The Tibetan Refugee camp resonates the hope of an oppressed community,living away from their homeland. An old printing press which printed their voices of angst and anger,of freedom and liberation lies as a testimony to an eventful past. Many items made by these refugees were for sale at the camp.
We easily skipped the Darjeeling zoo as we did not expect much there. Trivandrum zoo is awesome,you know! :) The famous rope-way was in disuse after an accident some years back,we were told. The St Paul’s school,North Point where Main Hoo Na was shot looked like a picture post card silhouetted against the Kanchenjunga.
It was time to move on from Gorkhaland. Those flags in green,white and yellow had to be bade adieu.
The roads were much better. BRO’s Project Swastik was doing a great job. The life line of Sikkim,Teesta was spotted already. We were just entering Sikkim. The Teesta river was gushing at her full might on our side. The ravines were deep,scary to look into. Oblivious of her surroundings,unmitigated by the rocks,she was flowing as if she would get late for her date with the Brahmaputra. On our way,deep down under we saw her being joined by Rangeet. Two shades of green merging to form a different shade of green. The greens interrupted by the rocks and froth did not reduce her beauty even by a bit. On one side, the river deep in a gorge, taking it’s own course, on the other the rocks sniggering at the river in a show of dominance. Was she green in envy? at whom? the mighty Himalayas that fathered her?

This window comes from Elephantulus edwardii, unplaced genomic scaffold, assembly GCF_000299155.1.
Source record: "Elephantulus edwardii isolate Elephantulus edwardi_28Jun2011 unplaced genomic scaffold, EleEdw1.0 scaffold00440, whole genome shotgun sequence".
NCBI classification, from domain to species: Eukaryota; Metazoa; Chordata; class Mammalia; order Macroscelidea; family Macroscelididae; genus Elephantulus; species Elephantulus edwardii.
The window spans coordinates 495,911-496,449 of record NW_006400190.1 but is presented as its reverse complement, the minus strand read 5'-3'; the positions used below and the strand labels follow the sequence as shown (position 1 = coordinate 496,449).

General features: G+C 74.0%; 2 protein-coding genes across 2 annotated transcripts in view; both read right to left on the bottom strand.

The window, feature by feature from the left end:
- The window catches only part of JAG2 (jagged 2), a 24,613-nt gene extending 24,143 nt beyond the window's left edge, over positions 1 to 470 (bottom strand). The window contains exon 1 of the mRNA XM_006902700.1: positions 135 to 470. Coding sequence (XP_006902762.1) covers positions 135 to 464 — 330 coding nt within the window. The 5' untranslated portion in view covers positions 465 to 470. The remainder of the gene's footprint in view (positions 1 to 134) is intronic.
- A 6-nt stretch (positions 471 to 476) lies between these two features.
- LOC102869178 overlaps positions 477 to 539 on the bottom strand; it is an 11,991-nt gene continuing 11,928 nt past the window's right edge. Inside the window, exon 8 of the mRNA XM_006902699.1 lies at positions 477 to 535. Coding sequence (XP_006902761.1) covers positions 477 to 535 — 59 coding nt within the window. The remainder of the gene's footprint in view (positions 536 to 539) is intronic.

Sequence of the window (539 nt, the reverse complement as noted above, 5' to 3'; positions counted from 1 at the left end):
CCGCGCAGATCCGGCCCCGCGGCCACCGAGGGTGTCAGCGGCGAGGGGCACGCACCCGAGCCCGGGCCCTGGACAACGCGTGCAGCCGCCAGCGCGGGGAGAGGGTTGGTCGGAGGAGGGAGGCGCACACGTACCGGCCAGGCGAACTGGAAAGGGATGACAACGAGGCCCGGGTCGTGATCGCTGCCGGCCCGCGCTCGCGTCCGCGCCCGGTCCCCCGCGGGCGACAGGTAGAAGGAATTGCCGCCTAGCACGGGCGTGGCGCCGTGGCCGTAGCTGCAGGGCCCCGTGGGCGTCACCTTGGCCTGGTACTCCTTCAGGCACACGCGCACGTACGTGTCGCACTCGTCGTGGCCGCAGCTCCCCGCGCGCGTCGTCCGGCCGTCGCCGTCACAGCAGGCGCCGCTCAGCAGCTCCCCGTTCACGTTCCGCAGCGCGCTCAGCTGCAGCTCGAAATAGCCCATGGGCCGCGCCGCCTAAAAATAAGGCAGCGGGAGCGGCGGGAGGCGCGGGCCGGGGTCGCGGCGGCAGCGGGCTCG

Road to Gantok
Beautiful Teesta at the Sangam
The Teesta
Villages came one after the other. The terrain was slowly changing. The breathtaking views continued. Marigolds,sunflowers and many other flowers lead me through the land of Teesta.Lush green paddy fields enjoyed the beauty and adorned her banks. We were crossing Rangpo. Indian Army presence could be spotted at irregular intervals. From the foothills,we were on our way up the Himalayas. On the banks of Teesta and even little upwards, I was surprised to find Banana plants and other vegetation seen in tropics.